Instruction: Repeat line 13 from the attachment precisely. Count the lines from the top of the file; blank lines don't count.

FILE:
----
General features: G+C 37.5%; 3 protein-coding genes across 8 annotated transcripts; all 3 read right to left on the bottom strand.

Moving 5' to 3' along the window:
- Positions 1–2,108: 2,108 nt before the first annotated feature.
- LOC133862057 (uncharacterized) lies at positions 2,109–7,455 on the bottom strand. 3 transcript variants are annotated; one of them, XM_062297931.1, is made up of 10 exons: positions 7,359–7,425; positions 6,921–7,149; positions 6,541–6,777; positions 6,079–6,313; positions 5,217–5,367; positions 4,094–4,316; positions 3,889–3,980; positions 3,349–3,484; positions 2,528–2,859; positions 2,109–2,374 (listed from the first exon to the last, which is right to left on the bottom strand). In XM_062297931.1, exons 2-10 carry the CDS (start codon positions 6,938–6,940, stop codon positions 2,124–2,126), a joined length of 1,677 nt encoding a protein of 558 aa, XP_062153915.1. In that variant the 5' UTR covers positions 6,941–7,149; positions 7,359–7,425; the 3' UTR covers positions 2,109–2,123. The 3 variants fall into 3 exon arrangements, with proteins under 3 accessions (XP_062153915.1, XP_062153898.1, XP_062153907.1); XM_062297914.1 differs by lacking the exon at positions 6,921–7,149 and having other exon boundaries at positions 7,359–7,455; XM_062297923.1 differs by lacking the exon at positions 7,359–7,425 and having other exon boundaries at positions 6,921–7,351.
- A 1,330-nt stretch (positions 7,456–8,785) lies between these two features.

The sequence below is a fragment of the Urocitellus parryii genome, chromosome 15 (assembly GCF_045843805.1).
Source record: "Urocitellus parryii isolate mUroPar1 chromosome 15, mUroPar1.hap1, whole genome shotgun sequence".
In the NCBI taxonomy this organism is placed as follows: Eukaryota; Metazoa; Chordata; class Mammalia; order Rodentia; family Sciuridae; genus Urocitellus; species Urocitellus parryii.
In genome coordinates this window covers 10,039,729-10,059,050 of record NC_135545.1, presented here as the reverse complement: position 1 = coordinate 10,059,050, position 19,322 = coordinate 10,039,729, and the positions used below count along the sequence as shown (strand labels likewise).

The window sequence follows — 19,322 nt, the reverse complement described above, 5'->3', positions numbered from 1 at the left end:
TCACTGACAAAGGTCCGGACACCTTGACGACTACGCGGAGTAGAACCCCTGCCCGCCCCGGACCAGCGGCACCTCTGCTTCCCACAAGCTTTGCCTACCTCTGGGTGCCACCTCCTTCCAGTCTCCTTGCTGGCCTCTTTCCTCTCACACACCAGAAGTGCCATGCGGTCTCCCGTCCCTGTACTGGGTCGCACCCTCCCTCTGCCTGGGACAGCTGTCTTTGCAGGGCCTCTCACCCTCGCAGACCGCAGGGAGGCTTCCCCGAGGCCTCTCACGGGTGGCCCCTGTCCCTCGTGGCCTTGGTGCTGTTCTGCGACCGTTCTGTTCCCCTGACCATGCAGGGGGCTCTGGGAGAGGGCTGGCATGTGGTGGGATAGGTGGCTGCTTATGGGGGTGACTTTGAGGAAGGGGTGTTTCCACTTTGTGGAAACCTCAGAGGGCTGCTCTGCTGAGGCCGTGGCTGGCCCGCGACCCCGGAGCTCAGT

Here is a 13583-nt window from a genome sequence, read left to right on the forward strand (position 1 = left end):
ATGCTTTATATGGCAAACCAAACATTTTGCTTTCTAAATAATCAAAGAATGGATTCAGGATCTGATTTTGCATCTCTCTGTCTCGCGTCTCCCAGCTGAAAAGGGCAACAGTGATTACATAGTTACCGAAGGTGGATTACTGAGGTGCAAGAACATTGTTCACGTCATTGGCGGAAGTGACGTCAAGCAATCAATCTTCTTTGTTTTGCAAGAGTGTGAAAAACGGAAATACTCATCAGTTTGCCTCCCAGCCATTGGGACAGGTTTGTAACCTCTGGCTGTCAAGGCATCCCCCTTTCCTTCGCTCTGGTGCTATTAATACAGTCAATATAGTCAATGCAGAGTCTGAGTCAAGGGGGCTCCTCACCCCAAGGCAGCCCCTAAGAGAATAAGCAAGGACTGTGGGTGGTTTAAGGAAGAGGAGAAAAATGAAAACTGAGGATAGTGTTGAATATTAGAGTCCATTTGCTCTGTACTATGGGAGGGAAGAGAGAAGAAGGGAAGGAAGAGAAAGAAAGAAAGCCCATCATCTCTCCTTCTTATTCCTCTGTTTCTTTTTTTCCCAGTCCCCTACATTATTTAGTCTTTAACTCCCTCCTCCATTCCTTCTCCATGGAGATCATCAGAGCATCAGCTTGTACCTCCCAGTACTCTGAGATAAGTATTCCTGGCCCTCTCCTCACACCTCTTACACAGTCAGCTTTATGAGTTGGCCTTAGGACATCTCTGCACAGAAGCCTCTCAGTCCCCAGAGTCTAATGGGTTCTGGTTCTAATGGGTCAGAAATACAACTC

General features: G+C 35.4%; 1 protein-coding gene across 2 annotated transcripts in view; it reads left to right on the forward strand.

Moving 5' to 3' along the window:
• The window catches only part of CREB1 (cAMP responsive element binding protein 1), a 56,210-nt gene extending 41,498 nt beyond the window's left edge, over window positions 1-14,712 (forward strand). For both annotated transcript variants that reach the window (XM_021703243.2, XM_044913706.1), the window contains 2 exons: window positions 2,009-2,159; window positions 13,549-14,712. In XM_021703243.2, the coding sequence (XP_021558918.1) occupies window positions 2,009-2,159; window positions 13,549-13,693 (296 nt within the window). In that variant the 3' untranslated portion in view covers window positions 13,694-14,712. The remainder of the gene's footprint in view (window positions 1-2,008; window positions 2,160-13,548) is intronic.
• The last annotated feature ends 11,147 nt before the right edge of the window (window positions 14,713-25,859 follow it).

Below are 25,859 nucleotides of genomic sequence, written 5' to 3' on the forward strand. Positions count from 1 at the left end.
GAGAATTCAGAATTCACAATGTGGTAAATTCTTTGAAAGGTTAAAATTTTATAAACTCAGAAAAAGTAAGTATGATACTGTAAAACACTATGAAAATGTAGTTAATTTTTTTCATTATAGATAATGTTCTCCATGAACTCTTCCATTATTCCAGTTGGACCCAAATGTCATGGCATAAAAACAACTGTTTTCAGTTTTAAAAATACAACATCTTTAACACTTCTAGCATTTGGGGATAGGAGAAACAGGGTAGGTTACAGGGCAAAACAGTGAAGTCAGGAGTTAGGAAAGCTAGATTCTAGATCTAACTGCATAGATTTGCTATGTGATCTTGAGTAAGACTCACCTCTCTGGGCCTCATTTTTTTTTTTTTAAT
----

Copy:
ATGCTTTATATGGCAAACCAAACATTTTGCTTTCTAAATAATCAAAGAATGGATTCAGGATCTGATTTTGCATCTCTCTGTCTCGCGTCTCCCAGCTGAAAAGGGCAACAGTGATTACATAGTTACCGAAGGTGGATTACTGAGGTGCAAGAACATTGTTCACGTCATTGGCGGAAGTGACGTCAAGCAATCAATCTTCTTTGTTTTGCAAGAGTGTGAAAAACGGAAATACTCATCAGTTTGCCTCCCAGCCATTGGGACAGGTTTGTAACCTCTGGCTGTCAAGGCATCCCCCTTTCCTTCGCTCTGGTGCTATTAATACAGTCAATATAGTCAATGCAGAGTCTGAGTCAAGGGGGCTCCTCACCCCAAGGCAGCCCCTAAGAGAATAAGCAAGGACTGTGGGTGGTTTAAGGAAGAGGAGAAAAATGAAAACTGAGGATAGTGTTGAATATTAGAGTCCATTTGCTCTGTACTATGGGAGGGAAGAGAGAAGAAGGGAAGGAAGAGAAAGAAAGAAAGCCCATCATCTCTCCTTCTTATTCCTCTGTTTCTTTTTTTCCCAGTCCCCTACATTATTTAGTCTTTAACTCCCTCCTCCATTCCTTCTCCATGGAGATCATCAGAGCATCAGCTTGTACCTCCCAGTACTCTGAGATAAGTATTCCTGGCCCTCTCCTCACACCTCTTACACAGTCAGCTTTATGAGTTGGCCTTAGGACATCTCTGCACAGAAGCCTCTCAGTCCCCAGAGTCTAATGGGTTCTGGTTCTAATGGGTCAGAAATACAACTC